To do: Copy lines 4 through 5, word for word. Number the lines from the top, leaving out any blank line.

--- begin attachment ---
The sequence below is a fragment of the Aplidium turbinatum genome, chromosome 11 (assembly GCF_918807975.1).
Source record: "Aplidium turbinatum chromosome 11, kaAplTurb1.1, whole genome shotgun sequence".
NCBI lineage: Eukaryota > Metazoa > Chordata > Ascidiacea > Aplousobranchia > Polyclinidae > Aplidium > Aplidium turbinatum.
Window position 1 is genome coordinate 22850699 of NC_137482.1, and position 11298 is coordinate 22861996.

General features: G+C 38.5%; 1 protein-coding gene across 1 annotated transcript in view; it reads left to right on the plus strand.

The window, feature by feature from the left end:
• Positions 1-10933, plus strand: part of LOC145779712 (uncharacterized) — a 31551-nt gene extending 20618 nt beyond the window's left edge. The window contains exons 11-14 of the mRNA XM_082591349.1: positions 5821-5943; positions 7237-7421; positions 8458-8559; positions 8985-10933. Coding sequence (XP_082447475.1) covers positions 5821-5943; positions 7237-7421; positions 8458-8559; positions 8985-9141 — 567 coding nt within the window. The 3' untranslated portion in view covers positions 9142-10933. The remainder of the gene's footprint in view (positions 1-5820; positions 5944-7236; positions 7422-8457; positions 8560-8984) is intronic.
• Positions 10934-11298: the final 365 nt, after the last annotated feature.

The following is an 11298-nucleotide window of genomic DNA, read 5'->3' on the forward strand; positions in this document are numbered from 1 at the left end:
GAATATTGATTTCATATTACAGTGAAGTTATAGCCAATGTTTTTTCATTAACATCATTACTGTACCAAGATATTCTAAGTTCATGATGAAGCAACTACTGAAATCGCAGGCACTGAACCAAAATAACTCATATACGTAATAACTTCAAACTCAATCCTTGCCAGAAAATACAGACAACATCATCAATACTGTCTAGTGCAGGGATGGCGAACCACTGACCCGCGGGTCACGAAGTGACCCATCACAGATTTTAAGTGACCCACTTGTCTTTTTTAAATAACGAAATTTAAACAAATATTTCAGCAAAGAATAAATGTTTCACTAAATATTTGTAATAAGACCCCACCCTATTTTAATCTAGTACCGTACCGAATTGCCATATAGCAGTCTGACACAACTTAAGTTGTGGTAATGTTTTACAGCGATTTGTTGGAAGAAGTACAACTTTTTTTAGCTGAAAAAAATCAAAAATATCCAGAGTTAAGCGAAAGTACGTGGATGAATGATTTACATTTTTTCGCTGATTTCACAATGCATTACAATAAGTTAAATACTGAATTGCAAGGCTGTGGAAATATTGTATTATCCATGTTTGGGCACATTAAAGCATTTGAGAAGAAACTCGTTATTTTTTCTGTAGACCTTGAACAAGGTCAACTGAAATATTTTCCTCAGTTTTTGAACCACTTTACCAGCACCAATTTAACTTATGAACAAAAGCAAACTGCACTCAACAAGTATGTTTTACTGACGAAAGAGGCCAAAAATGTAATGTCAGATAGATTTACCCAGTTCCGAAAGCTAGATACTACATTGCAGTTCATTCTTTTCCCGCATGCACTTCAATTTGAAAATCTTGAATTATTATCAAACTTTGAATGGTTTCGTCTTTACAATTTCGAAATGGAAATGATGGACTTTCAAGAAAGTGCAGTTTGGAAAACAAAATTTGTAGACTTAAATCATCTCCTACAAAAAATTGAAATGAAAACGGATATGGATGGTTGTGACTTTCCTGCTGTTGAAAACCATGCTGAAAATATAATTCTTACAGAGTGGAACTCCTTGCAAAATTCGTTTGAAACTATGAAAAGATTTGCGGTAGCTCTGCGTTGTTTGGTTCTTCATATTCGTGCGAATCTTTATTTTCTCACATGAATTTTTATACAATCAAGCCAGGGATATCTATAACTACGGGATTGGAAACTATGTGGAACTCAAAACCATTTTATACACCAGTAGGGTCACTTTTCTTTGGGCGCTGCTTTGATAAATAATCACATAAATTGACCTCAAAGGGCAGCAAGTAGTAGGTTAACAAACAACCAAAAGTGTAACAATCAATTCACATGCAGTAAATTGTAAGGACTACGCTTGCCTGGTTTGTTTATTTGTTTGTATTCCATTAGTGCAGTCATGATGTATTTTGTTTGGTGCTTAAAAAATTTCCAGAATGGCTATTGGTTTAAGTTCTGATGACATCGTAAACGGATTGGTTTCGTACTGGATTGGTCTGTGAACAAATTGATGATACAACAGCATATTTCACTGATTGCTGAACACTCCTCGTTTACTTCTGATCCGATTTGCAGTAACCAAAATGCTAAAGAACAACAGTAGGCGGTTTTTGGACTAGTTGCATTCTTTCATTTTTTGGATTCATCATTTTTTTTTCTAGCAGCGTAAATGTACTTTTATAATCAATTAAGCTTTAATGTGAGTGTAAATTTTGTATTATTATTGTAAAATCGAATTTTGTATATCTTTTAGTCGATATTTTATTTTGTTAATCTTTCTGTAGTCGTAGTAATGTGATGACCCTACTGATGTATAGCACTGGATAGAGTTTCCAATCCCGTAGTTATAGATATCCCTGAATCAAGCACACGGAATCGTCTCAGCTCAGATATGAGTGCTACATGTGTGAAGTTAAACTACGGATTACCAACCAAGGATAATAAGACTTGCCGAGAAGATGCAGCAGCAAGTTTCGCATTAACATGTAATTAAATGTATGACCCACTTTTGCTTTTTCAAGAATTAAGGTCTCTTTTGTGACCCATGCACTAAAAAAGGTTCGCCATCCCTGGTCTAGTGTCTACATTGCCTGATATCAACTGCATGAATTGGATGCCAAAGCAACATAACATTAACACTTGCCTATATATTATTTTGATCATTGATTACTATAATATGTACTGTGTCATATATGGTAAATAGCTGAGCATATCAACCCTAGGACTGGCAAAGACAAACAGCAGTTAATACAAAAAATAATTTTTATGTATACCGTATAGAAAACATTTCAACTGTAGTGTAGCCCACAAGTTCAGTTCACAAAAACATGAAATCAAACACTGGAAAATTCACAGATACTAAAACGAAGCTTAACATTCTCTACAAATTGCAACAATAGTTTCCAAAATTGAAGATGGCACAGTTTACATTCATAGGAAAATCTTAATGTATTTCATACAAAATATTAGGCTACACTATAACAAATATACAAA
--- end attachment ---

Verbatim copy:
Window position 1 is genome coordinate 22850699 of NC_137482.1, and position 11298 is coordinate 22861996.

General features: G+C 38.5%; 1 protein-coding gene across 1 annotated transcript in view; it reads left to right on the plus strand.